Protected by a safe toothpaste Abrasivity

Protected by a safe RDA: Setting the record straight about toothpaste abrasivity.

By Pamela Maragliano-Muniz, DMD

Dental professionals hear a lot of opinions about toothpaste abrasivity. There are misunderstandings about the meaning of relative dentin abrasion (RDA) values and what they convey about the safety of a toothpaste. It can be difficult to distinguish fact from fiction. For example, a common misperception is that a toothpaste with an RDA below 100 is safer than one with an RDA of 200. This just isn’t true. The fact is that a toothpaste with an RDA of 250 is just as safe as a toothpaste with an RDA of 0-249. Any toothpaste with an RDA of ≤250, the recognized threshold for safety, is safe for a lifetime of use.

The concern about toothpaste abrasivity is related to tooth wear, an important issue that has gotten quite a bit of attention lately. Tooth wear is multifactorial, and toothpaste abrasives play only a small role in the process compared to other contributing factors. The purpose of this article is to explore the role of abrasives in dentifrice, describe the test that measures toothpaste abrasivity and how these results should be interpreted, and outline implications for clinical practice.

The ISO specification states that a toothpaste should not exceed an RDA of 250, which is considered the safe limit for hard tissues, and that toothpaste with an RDA value below 250 is safe for daily use. This upper limit of “250” is 2.5 times the abrasiveness of the reference standard. Since the ISO and ADA standards were established, the industry has largely self-regulated and toothpastes with an RDA value over 250 have been removed from the market. The ISO standards ensure that all products for sale meet the standards for safety.

Stain removal-There is typically a much lower stain removal benefit for toothpastes with RDA values less than 100 compared to those with values greater than 100. Once you exceed an RDA value of 250, there is little incremental stain removal benefit (see Figure 1).

Dentin wear-A prevailing belief is that a lower RDA value is safer and there have been claims that an RDA value over 150 is considered unsafe. There is no clinical basis for this assertion and this “information,” most commonly accessible on the internet, is incorrect and misleading. Clinical studies looking at the difference in dentin wear between toothpastes with various RDA levels below 250 have not shown a significant difference in wear.6,7 Toothpastes should be considered as either “less than” or “more than” the RDA upper limit of 250-like a “pass/fail” test. There are no degrees of safety below 250.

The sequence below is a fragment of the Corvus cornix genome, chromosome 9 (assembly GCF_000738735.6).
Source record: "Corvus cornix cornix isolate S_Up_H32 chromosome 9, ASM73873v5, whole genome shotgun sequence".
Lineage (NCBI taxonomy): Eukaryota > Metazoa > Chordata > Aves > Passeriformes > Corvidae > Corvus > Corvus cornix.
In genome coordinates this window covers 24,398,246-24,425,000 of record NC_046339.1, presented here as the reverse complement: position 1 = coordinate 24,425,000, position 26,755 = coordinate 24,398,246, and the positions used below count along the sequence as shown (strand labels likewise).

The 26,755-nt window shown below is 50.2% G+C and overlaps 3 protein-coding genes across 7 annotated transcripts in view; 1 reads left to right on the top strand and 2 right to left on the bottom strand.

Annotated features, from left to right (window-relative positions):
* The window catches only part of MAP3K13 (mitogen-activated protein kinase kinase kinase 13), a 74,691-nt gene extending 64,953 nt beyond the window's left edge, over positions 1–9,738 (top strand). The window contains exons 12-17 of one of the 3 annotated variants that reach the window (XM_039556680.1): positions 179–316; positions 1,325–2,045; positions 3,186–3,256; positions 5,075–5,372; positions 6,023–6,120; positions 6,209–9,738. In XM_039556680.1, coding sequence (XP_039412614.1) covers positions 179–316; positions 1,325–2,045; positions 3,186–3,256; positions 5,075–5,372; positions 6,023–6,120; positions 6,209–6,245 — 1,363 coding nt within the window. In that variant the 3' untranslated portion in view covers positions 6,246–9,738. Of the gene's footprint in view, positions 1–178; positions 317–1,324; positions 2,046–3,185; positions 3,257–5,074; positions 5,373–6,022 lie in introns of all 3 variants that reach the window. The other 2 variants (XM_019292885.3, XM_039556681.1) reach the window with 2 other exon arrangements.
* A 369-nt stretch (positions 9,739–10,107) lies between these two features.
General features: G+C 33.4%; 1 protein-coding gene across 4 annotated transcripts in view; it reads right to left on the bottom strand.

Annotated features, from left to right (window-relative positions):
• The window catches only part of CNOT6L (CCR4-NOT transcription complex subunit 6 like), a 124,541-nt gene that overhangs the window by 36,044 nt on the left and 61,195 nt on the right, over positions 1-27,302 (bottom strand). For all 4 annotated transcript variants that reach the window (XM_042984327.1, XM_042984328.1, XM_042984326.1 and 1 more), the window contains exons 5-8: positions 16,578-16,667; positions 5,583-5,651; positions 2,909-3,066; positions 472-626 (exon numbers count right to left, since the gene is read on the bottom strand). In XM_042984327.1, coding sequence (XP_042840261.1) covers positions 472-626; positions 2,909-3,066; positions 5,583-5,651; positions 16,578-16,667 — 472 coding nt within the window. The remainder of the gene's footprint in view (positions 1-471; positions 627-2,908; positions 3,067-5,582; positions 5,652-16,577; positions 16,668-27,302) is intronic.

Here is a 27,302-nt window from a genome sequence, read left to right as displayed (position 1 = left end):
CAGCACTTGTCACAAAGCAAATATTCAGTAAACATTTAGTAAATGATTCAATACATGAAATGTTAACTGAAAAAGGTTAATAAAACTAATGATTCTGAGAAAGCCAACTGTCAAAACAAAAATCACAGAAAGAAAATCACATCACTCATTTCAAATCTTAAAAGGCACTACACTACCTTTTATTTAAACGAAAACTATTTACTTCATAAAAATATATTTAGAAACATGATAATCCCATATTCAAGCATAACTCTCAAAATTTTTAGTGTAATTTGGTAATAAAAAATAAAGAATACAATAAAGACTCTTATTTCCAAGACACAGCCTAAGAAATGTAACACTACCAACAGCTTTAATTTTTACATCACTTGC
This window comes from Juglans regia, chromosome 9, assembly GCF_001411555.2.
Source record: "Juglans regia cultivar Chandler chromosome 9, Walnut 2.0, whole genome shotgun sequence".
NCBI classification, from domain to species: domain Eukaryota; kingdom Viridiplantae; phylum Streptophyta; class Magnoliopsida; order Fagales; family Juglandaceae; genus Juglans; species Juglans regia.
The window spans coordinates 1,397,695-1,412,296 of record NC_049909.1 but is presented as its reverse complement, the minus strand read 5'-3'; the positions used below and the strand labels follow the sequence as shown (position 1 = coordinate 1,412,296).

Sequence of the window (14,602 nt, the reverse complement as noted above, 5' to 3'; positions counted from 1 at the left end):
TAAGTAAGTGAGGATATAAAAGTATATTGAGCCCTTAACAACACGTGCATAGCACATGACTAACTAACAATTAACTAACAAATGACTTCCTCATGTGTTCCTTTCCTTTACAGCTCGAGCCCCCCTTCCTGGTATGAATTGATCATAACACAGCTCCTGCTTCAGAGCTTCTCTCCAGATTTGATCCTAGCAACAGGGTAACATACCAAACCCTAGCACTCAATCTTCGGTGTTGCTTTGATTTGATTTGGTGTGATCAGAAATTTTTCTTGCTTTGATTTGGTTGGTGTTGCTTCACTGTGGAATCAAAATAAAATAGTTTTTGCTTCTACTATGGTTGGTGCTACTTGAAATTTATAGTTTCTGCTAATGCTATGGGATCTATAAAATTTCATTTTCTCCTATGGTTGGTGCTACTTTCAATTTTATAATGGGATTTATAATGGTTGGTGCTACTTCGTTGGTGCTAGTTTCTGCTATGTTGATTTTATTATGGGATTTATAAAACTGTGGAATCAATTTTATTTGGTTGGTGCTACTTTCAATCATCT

The RDA test is an indication of the abrasive potential of a toothpaste as tested under laboratory conditions, which are much more extreme than typical everyday brushing.

For example, the RDA test does not include pellicle, which plays a major role in protecting the teeth from wear processes in real life. Furthermore, the RDA method generally includes 1,500 continuous, horizontal manual toothbrush strokes, which is equivalent to approximately two months of brushing all at once. Most patients only spend about 5 seconds brushing each tooth surface and under these conditions the protective pellicle is not removed.

Here are the three key takeaways about toothpaste abrasivity:

  • Abrasive compounds are important to remove stain and to efficiently remove plaque during toothbrushing.
  • The RDA test is an indication of the abrasive potential of a dentifrice as tested under laboratory conditions, which are more extreme than typical everyday brushing. A toothpaste with an RDA equal to or under 250 is safe for a lifetime of use.
  • It’s important to assess patients for all tooth wear risk factors; relative to erosion and attrition, toothpaste abrasivity plays a small role in tooth wear.

Link to the source click here.